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On the 23rd of January we received Tara, a juvenile Olive Ridley turtle covered in oil. Oil can affect turtlesโ€™ eyes, damage airways and lungs, contaminate their food supply or even be absorbed through their skin leading to damage to the digestive tract and other organs. Negative effects of an oil spill may diminish over several years or may last up to decades. Tara is being treated and cleaned at Kuda Huraa, with the help of some mayonnaise and care of our marine biologists! ๐Ÿ’™ ๐Ÿข . . .

The Maldives Sea Turtle Identification Project has been receiving data through citizen science for the past 10 years. During the period of 2010-2019, 1206 individual Hawksbill turtles with 4323 re-sightings and 213 Green turtles with 421 re-sightings were sighted across various reefs within the Maldives. These maps depict the abundance of individuals sighted and their location (re-sightings not included). These numbers are representative only of the turtles that have been sighted, the actual estimates of the individuals that reside these reefs are thought to be higher. Sea turtles have unique facial scute (scale) patterns which can be used to identify them. In this new year, help us to extend our database and further understand our turtle populations by sending us pictures of your Maldivian turtle encounters! Visit our page โ€˜Maldives Turtle IDโ€™ to learn more! . . .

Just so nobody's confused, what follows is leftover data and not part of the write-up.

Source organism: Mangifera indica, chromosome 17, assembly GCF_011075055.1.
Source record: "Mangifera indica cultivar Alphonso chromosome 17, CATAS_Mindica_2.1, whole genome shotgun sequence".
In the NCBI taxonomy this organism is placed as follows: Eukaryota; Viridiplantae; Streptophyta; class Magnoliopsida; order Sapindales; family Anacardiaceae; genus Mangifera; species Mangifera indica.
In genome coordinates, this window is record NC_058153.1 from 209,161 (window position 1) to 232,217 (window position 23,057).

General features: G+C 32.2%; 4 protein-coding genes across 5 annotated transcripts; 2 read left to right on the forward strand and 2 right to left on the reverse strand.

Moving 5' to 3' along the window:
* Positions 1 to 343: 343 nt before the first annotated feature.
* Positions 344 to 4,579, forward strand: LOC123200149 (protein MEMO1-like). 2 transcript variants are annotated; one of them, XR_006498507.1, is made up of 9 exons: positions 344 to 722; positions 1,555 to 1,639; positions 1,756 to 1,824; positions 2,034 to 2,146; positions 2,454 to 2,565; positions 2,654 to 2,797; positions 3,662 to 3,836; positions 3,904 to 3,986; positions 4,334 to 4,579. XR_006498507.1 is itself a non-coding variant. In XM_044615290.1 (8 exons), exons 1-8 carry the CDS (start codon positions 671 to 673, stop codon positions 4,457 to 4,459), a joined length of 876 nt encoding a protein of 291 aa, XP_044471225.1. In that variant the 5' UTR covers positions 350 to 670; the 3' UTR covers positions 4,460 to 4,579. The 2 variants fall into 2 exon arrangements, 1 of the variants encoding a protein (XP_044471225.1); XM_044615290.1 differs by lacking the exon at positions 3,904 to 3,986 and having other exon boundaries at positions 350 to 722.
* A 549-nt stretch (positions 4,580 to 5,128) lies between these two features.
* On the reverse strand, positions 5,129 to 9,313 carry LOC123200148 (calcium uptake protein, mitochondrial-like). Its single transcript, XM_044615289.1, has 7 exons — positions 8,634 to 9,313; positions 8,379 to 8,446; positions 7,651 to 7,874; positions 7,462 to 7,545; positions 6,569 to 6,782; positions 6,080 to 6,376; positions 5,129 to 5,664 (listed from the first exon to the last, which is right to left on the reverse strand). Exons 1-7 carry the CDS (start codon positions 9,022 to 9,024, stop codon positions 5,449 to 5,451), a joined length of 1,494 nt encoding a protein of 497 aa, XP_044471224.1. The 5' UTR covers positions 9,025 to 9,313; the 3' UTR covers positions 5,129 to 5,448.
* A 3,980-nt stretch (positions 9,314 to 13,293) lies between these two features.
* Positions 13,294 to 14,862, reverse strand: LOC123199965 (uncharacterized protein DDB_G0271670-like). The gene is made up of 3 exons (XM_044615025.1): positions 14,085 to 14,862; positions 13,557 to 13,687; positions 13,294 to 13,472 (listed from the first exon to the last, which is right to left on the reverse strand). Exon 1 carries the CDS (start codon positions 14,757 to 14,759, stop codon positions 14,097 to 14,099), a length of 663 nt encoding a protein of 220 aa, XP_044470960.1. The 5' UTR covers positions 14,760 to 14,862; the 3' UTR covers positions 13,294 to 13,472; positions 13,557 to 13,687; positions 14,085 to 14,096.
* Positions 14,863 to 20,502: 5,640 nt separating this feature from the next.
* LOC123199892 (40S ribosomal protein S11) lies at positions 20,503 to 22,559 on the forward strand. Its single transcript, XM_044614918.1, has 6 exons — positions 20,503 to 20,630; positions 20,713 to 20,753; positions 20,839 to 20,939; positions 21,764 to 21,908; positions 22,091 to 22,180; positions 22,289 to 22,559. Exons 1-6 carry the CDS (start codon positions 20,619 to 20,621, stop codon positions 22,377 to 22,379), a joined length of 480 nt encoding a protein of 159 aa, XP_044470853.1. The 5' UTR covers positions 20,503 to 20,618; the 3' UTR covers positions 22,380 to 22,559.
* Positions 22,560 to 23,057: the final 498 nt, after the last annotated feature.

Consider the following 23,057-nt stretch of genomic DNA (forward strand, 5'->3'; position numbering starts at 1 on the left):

An example of commensalism between our local heron and the baby blacktip sharks, right on our doorstep! When the juvenile sharks hunt for baitfish close to the shore, they frequently force them jump out of the water and onto the sand. The heron, waiting there, just needs to bend its neck to pick them up! ๐ŸŸ๐Ÿฆˆ๐Ÿ ๐ŸŒŠ . .

Fortunately, there is a happy ending for most of the turtles we rescue. Here is the case with Iman and Samu, both victims of ghost net entanglement. Samu was rescued on December 17th and Iman on November 25th. As shown in the picture, the rope of the net had caused severe lacerations on Iman face (top picture), the bottom picture shows her healed wounds after more than a month care in our center. Samu suffered from superficial abrasions, they both spent a couple of weeks recovering and were successfully released on January 6th. Good luck to them for this new year 2020!!! . . . .

During cruises on the Four Seasons Explorer live-aboard, our marine biologists on board teach guests all about the biology and ecology of whale sharks, and the proper code of conduct for swimming with them. They then search for whale sharks along the outer edge of South Ari atoll, where the sharks are most frequently sighted. . Guests on board were lucky enough to spend 1 hour with this individual in the water, due to responsible in-water practices. . Whale sharks can be identified by the unique spot pattern on the side of their body...ID shots were sent to .w.s.r.p, a dedicated research-based conservation charity, who identified this individual as WS382 or Mendhan (meaning midnight in Dhivehi) from their database. This organisation is doing amazing work in the area to provide a better understanding of the population dynamics and habitat use of the sharks they see there, educate local communities about the importance and needed protection of these endangered creatures, and to assist